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Compelling Business Plans That Work

Very Good — Is Bad

Very good, is bad. I’ll explain that in a minute.  I’ve been sharing some of my favorite pictures.  The theme of these blog articles so far has been: own a niche.  As always, Guy Kawasaki puts it very succinctly:Own A Niche!

If you have something that your customer values but many others can supply it, then you are doomed to compete on price.  Unless you can win that game, your company is destined for low profits or the graveyard.

If you can uniquely supply something that nobody wants – we’ll that’s just stupid.

Then there’s the situation that every company wants.  It’s easy to say, but how can you get there?  Business rewards cleverness.

Technology advantages provide a common way to differentiate.  Sometime the distribution method (e.g. Amazon) or sales method (e.g. eBay) provide differentiation.  These are hugely important but don’t apply to all companies.  Sleep Country USA is a local success story.  They sell mattresses – a commodity!  Jones Soda is another local success story – like the world needs another soda company!  Southwest Airlines is another.  Krispy Kreme donuts yet another.  What do these success stories all have in common?  A good story!

I had lunch with Sunny Kobe Cook, founder of Sleep Country USA, to learn her secrets.  Her top priority: word-of-mouth by employees and customers.  “Each customer will talk to about seven others if they have a great experience.  Look for where the bar is low and focus on that.”  For her it was their installers rolling out red carpet and wearing booties so not to track in dirt.  For her it was getting rid of the old mattresses for their customers.   For her it was showing up within an hour of a delivery time.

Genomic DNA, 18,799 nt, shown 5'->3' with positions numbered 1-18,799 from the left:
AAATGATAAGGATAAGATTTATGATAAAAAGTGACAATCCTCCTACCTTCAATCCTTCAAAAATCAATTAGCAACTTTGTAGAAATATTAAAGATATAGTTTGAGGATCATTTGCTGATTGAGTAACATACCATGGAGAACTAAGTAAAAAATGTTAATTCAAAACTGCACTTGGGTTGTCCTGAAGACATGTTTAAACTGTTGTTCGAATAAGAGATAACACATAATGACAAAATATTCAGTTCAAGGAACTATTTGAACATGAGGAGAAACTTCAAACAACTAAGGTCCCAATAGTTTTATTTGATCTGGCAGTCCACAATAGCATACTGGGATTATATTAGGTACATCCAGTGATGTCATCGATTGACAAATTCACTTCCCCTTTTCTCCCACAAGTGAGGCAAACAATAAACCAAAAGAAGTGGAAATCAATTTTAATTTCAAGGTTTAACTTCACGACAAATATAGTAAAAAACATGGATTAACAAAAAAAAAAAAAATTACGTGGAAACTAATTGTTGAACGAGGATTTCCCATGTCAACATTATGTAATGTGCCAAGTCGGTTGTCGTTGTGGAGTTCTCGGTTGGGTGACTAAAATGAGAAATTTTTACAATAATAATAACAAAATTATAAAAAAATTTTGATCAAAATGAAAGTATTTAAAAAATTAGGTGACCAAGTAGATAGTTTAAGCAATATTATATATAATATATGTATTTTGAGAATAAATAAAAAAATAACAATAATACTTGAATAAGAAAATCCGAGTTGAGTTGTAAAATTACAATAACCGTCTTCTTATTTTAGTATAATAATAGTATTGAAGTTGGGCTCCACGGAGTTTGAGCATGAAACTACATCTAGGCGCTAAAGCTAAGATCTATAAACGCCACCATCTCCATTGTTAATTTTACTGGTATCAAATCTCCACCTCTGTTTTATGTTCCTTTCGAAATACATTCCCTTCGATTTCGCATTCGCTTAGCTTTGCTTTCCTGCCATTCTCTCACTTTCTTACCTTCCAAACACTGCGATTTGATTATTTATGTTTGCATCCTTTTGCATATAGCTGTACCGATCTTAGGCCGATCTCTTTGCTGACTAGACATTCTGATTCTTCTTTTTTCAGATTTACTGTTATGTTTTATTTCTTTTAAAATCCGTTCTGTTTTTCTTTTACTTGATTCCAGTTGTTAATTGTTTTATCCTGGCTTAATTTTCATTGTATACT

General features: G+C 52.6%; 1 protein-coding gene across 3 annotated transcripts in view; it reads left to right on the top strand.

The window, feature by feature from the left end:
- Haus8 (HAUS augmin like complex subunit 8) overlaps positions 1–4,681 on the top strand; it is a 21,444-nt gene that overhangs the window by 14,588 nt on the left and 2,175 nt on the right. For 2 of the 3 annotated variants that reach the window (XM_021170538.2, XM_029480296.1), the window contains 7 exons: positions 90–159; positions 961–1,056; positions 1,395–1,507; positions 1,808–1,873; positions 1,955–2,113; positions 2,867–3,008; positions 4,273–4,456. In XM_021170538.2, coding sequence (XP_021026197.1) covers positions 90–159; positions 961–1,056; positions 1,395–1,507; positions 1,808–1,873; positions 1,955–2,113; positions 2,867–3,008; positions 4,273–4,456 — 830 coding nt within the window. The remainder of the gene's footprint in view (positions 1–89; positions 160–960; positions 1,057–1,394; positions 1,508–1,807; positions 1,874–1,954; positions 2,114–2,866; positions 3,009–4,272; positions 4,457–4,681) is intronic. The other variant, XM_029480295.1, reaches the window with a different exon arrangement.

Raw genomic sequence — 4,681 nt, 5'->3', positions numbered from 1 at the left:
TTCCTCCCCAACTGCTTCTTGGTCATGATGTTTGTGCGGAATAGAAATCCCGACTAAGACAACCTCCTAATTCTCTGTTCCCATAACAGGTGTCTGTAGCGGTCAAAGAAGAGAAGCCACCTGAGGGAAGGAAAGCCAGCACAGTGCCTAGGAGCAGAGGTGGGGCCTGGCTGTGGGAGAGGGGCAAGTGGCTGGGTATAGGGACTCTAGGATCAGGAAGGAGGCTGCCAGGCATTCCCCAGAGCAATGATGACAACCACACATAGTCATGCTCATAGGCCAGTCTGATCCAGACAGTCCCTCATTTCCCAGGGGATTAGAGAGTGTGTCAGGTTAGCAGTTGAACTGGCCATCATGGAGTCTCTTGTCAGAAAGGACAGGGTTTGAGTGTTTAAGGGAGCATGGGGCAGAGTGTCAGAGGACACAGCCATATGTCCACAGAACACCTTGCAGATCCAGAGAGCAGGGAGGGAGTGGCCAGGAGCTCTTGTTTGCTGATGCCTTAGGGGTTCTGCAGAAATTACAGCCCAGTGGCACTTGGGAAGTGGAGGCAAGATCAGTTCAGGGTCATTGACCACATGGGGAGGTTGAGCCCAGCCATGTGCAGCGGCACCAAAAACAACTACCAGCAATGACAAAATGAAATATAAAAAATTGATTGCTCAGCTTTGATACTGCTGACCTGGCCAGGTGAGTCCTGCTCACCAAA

Peter van Stolk, founder of Jones Soda, prints photos that customers send in as labels on his soda bottles.  Each bottle becomes a topic of conversation.

Seth Godin wrote some brilliant books recently including Purple Cow: Transform Your Business by Being Remarkable.  He points out that their family can drive past cows all day long and nobody will take notice.  But if they were to see a purple cow, the kids would make him stop the car, they’d run out and touch the cow, and then they would go tell all their friends.  The book describes many examples where innovative marketers differentiate their companies by becoming remarkable.

What is the opposite of being remarkable?  It’s being very good.  Seth points out, “If you travel on an airline and they get you there safely, you don’t tell anyone.  That’s what’s supposed to happen.  What makes it remarkable is if it’s horrible beyond belief or if the service is so unexpected (they were an hour early!  they comped my ticket because I was cute!  they served flaming crepes suzette in first class!) that you need to share it.

“Factories set quality requirements and try to meet them.  That’s boring.  Very good is an everyday occurrence and hardly worth mentioning.”  So the opposite of “remarkable” isn’t “bad” or “mediocre” or “poorly done”.  It’s “very good”.